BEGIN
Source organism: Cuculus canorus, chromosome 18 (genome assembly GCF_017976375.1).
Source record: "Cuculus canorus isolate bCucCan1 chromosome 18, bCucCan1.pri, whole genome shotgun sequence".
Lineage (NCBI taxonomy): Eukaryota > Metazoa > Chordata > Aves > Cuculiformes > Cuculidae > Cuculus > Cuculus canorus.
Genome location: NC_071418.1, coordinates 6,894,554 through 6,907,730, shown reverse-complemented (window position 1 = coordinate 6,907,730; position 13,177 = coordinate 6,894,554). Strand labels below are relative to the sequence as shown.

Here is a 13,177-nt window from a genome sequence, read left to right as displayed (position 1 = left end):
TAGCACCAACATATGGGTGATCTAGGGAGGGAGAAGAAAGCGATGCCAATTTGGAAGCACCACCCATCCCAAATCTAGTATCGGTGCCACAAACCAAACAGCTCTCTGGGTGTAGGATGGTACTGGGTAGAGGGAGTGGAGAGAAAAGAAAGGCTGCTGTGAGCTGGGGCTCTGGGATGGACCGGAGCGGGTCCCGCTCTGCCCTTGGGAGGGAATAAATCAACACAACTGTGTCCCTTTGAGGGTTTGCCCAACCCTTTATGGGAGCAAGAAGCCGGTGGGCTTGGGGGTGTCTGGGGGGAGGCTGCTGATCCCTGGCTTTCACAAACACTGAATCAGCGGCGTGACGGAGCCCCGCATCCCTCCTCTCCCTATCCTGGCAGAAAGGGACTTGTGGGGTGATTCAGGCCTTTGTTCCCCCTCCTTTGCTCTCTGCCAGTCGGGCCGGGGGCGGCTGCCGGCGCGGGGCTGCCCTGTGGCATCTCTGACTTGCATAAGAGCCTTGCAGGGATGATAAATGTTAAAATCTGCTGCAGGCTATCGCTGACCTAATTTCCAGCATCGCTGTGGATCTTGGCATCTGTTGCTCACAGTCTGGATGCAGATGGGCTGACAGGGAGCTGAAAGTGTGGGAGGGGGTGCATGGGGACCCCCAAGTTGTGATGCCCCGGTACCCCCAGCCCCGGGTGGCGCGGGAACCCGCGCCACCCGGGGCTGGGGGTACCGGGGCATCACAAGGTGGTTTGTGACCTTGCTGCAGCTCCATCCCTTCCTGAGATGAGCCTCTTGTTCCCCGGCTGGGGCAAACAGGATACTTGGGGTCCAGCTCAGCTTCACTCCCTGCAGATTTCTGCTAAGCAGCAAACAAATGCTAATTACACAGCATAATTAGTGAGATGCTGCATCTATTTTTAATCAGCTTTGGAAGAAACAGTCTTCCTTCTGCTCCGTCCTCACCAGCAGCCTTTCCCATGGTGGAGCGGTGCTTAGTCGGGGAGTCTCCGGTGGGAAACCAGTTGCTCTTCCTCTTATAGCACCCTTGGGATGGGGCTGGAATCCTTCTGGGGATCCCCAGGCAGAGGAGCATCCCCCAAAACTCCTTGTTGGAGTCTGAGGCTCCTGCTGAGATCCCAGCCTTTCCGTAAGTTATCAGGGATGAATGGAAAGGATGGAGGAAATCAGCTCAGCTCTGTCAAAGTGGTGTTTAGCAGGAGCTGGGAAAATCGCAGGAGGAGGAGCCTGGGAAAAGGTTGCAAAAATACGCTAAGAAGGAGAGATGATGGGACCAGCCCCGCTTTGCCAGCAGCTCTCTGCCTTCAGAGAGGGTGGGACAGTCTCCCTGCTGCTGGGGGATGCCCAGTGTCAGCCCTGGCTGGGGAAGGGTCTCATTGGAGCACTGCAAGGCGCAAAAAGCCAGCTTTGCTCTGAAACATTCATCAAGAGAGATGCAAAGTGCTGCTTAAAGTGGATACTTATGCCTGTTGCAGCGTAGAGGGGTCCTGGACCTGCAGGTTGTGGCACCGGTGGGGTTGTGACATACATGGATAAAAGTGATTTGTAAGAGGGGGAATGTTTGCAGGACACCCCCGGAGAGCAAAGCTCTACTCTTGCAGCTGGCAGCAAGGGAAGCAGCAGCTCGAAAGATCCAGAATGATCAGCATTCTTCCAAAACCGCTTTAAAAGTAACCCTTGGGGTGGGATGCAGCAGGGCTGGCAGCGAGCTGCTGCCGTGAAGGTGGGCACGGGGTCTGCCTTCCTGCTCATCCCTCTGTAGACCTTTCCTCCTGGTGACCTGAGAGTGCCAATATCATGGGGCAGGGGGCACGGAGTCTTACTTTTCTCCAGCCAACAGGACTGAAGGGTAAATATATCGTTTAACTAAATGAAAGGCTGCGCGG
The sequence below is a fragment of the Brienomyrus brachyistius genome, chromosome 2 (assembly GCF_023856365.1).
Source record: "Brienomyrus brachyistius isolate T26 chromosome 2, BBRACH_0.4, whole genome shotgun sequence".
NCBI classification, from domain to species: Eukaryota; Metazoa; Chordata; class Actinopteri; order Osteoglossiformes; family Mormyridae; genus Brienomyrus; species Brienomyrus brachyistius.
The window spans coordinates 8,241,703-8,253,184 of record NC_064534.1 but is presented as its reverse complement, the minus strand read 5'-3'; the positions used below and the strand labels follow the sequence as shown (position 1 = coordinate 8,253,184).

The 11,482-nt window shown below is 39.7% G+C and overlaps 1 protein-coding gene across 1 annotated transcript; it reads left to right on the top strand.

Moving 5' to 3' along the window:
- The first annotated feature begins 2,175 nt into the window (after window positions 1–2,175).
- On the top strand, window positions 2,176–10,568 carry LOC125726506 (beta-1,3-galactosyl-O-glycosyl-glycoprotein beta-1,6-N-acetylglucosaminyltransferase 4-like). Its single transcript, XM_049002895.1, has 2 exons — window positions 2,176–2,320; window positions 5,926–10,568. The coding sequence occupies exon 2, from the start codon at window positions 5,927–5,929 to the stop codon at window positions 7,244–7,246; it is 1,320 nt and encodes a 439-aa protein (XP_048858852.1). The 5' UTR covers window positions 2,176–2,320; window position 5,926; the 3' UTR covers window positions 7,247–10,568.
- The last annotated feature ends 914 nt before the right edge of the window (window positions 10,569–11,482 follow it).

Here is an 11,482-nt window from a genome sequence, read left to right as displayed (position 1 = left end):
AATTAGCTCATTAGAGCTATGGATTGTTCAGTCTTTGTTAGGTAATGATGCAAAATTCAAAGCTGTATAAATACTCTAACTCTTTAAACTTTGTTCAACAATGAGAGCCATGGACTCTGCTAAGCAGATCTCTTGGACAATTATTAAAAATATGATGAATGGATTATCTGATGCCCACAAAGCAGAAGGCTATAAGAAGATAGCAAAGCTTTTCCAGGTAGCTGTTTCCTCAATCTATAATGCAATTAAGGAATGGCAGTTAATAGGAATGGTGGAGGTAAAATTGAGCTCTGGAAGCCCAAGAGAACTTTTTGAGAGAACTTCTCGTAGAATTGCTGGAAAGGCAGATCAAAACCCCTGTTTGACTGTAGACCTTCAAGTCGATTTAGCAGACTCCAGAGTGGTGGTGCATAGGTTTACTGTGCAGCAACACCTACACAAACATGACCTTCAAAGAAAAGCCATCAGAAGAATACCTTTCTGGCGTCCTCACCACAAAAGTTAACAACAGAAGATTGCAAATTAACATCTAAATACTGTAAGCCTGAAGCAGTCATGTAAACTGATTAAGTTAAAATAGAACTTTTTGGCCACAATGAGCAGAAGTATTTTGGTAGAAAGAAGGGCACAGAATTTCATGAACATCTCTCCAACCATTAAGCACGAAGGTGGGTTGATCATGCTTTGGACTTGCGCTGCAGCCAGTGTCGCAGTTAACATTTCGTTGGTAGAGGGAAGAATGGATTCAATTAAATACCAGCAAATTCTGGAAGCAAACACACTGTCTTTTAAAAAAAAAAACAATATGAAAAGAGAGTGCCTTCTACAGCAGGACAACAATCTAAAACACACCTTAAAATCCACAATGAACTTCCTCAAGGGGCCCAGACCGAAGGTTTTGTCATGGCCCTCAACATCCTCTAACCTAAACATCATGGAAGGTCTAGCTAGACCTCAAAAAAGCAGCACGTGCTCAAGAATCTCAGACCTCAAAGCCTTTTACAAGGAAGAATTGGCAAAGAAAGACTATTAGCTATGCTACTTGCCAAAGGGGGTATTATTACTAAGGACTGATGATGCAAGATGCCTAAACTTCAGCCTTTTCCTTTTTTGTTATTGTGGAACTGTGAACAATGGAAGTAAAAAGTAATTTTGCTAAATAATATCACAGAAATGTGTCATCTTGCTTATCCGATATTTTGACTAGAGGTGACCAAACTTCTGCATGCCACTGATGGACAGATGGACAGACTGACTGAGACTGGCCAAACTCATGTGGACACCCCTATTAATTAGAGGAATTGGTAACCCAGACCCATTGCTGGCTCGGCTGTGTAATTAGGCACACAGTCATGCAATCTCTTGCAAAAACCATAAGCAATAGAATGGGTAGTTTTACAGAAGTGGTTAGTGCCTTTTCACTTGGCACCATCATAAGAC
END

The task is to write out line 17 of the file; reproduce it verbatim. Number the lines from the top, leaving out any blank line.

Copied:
AATTAGCTCATTAGAGCTATGGATTGTTCAGTCTTTGTTAGGTAATGATGCAAAATTCAAAGCTGTATAAATACTCTAACTCTTTAAACTTTGTTCAACAATGAGAGCCATGGACTCTGCTAAGCAGATCTCTTGGACAATTATTAAAAATATGATGAATGGATTATCTGATGCCCACAAAGCAGAAGGCTATAAGAAGATAGCAAAGCTTTTCCAGGTAGCTGTTTCCTCAATCTATAATGCAATTAAGGAATGGCAGTTAATAGGAATGGTGGAGGTAAAATTGAGCTCTGGAAGCCCAAGAGAACTTTTTGAGAGAACTTCTCGTAGAATTGCTGGAAAGGCAGATCAAAACCCCTGTTTGACTGTAGACCTTCAAGTCGATTTAGCAGACTCCAGAGTGGTGGTGCATAGGTTTACTGTGCAGCAACACCTACACAAACATGACCTTCAAAGAAAAGCCATCAGAAGAATACCTTTCTGGCGTCCTCACCACAAAAGTTAACAACAGAAGATTGCAAATTAACATCTAAATACTGTAAGCCTGAAGCAGTCATGTAAACTGATTAAGTTAAAATAGAACTTTTTGGCCACAATGAGCAGAAGTATTTTGGTAGAAAGAAGGGCACAGAATTTCATGAACATCTCTCCAACCATTAAGCACGAAGGTGGGTTGATCATGCTTTGGACTTGCGCTGCAGCCAGTGTCGCAGTTAACATTTCGTTGGTAGAGGGAAGAATGGATTCAATTAAATACCAGCAAATTCTGGAAGCAAACACACTGTCTTTTAAAAAAAAAAACAATATGAAAAGAGAGTGCCTTCTACAGCAGGACAACAATCTAAAACACACCTTAAAATCCACAATGAACTTCCTCAAGGGGCCCAGACCGAAGGTTTTGTCATGGCCCTCAACATCCTCTAACCTAAACATCATGGAAGGTCTAGCTAGACCTCAAAAAAGCAGCACGTGCTCAAGAATCTCAGACCTCAAAGCCTTTTACAAGGAAGAATTGGCAAAGAAAGACTATTAGCTATGCTACTTGCCAAAGGGGGTATTATTACTAAGGACTGATGATGCAAGATGCCTAAACTTCAGCCTTTTCCTTTTTTGTTATTGTGGAACTGTGAACAATGGAAGTAAAAAGTAATTTTGCTAAATAATATCACAGAAATGTGTCATCTTGCTTATCCGATATTTTGACTAGAGGTGACCAAACTTCTGCATGCCACTGATGGACAGATGGACAGACTGACTGAGACTGGCCAAACTCATGTGGACACCCCTATTAATTAGAGGAATTGGTAACCCAGACCCATTGCTGGCTCGGCTGTGTAATTAGGCACACAGTCATGCAATCTCTTGCAAAAACCATAAGCAATAGAATGGGTAGTTTTACAGAAGTGGTTAGTGCCTTTTCACTTGGCACCATCATAAGAC